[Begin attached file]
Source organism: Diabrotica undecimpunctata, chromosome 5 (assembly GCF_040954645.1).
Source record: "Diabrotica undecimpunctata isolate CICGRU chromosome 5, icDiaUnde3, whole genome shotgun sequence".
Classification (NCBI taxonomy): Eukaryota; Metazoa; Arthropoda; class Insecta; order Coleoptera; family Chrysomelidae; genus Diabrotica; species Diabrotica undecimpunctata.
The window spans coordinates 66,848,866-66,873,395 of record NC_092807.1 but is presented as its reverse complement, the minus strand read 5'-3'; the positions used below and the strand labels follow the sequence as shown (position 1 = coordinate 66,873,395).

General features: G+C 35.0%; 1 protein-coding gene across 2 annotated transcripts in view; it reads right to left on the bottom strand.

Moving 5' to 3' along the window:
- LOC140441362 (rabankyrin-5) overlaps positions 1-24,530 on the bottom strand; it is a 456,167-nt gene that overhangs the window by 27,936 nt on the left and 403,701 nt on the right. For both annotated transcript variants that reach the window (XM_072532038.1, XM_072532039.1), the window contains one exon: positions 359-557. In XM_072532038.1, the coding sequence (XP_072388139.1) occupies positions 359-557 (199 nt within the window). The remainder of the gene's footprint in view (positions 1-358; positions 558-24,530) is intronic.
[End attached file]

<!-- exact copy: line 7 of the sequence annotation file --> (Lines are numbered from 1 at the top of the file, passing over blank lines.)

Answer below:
- LOC140441362 (rabankyrin-5) overlaps positions 1-24,530 on the bottom strand; it is a 456,167-nt gene that overhangs the window by 27,936 nt on the left and 403,701 nt on the right. For both annotated transcript variants that reach the window (XM_072532038.1, XM_072532039.1), the window contains one exon: positions 359-557. In XM_072532038.1, the coding sequence (XP_072388139.1) occupies positions 359-557 (199 nt within the window). The remainder of the gene's footprint in view (positions 1-358; positions 558-24,530) is intronic.